Take a stroll around the 800 acres that make up Double Brook Farm in Hopewell, NJ and you’ll see lambs sticking close to their mothers as they graze in green pastures. There are pigs with personalities all their own, chickens taking advantage of freedom to roam, and turkeys making a point to be the most social animals on the farm.
The thousands of animals that call Double Brook Farm home live their lives in peace and contentment. Looking at the farm from the outside, you’d never know that they also live on one of only two officially certified on-premises slaughter facilities in the country.
And that’s exactly how farm owner, Jon McConaughy wants it. Jon explained to iHeartAnimals that while he runs a profitable slaughter house,
“The focus should never be on the animal’s last day.”
This compassionate farmer promotes an industry that values an animal’s life while appreciating its death. The pigs, sheep, chickens, turkeys, ducks, and cattle in Jon’s care are part of a closed loop of sustainability. They’re born on the farm, raised on the farm, and when the time comes, they’re humanely slaughtered in the farm’s stress-free environment.
When asked why Double Brook Farm is only one of two, Jon spoke about the “industrial animal paradigm” that the world can’t seem to escape. People assume raising animals for the pure intention of one day killing them—and killing them in a way that leads to the most profit—is the only way to do it. Jon is proving them wrong.
When the time comes for the animals at Double Brook Farm to be harvested, they walk with the humans they’ve come to know from their home pastures to the slaughterhouse. They don’t get on a trailer, they aren’t passed on to strangers, and they stay with the animals that are their friends and family. From the outside, the slaughterhouse looks like any other barn. Many of the animals living on the farm grow up seeing that barn every day. Being taken through its doors doesn’t alarm them, and they stay as calm and content as usual.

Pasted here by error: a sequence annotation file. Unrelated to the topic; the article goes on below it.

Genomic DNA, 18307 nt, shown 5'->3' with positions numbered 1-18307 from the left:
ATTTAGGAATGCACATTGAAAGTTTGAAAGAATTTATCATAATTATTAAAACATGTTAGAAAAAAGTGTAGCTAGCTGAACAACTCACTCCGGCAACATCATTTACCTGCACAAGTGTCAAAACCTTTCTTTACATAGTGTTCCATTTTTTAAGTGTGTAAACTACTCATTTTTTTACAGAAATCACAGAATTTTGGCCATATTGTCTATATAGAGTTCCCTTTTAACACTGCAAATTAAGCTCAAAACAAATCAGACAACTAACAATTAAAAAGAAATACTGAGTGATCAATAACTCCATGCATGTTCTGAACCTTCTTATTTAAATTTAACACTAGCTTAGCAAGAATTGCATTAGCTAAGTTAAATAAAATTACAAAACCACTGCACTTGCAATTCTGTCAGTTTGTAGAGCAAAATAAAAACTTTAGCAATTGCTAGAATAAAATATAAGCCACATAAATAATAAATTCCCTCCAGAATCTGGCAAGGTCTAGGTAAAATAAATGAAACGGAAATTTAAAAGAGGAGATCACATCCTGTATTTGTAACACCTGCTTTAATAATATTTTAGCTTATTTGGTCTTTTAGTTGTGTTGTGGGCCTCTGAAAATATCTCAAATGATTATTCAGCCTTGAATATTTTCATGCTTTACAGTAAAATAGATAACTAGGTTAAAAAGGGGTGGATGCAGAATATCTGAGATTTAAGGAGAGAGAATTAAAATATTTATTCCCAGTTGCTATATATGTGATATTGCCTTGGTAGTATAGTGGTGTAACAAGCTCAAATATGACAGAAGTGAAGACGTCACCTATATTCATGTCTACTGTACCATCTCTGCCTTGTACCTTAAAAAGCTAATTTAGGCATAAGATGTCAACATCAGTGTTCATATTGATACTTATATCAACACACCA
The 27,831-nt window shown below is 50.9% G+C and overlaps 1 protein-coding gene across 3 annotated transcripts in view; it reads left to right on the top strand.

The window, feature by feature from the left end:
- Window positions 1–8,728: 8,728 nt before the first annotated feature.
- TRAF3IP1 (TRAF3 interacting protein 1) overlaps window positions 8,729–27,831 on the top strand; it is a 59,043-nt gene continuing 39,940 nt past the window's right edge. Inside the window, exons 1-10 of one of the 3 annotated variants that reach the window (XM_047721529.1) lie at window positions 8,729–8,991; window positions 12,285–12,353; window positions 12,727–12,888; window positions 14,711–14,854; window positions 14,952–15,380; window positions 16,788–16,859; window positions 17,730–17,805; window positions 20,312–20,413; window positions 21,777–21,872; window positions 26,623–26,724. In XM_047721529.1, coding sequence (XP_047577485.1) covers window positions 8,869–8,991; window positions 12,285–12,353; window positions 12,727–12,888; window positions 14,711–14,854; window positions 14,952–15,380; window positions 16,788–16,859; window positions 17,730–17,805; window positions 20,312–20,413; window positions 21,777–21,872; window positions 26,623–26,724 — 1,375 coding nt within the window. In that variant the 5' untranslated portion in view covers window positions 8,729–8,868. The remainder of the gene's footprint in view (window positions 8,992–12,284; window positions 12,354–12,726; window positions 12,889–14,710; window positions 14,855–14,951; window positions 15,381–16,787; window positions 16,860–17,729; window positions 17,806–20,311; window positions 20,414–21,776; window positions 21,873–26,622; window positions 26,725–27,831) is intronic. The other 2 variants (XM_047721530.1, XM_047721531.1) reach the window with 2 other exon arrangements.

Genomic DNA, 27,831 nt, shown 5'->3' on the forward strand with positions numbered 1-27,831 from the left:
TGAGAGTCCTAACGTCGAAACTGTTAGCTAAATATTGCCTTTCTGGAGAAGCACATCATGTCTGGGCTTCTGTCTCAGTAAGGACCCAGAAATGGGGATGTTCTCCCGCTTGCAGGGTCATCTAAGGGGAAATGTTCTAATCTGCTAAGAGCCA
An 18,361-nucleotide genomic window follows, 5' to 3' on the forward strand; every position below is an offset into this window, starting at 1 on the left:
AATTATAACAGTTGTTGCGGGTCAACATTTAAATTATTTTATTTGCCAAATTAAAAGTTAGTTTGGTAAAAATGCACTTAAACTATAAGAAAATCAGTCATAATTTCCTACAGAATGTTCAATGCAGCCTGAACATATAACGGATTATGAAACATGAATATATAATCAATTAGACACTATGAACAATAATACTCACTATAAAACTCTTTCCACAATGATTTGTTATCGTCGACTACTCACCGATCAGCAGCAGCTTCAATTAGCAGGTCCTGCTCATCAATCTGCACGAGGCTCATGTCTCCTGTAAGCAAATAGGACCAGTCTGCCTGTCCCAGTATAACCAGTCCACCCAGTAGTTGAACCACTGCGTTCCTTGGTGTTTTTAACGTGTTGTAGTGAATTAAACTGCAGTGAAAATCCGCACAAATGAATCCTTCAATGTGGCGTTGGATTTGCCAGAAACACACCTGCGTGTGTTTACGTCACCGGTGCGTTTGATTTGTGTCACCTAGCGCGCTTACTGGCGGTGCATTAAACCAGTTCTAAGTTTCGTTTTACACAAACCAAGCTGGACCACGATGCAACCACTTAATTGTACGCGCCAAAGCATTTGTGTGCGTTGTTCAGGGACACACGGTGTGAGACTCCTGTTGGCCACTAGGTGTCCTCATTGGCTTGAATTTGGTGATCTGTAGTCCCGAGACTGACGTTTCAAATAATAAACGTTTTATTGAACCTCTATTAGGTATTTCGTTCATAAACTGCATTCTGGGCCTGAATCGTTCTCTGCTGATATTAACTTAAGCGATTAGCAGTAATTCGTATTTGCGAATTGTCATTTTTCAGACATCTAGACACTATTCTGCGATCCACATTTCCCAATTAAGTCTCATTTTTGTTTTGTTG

Jon describes the next step in the process as the hardest part of his job. He picks up to 10 animals, usually the ones nearest the gate, for slaughter.
“You’re prepared for it, but the hardest part is picking out the animals. You control whether it’s life or death, and it takes an emotional toll.”
From there, the selected animals are lead out of the holding area. The farmers who raised them are present during the entire process, and nothing is rushed. Jon said,
“If a farmer ever gets to the point where they don’t feel some kind of emotion, it’s probably time for them to find another job.”
It’s an emotionally taxing responsibility, but Jon and his fellow farmers face it knowing they owe the animals their compassion and concern. Jon cites the fact that stress can alter the taste of an animal’s meat as one motivator to keep his animals calm, but taste isn’t his main priority. He wants the “best possible experience for the animal”and says,
“Animals are not a commodity.”
In fact, Jon encourages everyone who buys groceries at a store to consider exactly how that packaged hamburger or chicken breast made it into their cart. A good portion of his farm’s profit comes from the slaughterhouse, but that doesn’t stop Jon from encouraging people to eat less meat or to at least know how the animal was raised.
His main focus with founding Double Brook Farm and his related farm-to-table restaurant is to accomplish full sustainability. He wants to spread the idea of a “know your farmer” type of community based on pasture-raised farming methods. He wants to take animals out of confinement and give them lives worth more than their deaths.
The world needs a lot of change before it resembles Jon’s ideal vision for animal farming, but he looks forward to a day when he can hand over the reigns. An animal farmer he may be, but Jon happily said,
“If people start eating less meat, I can grow more vegetables.”
Featured Image Source: Robin McConaughy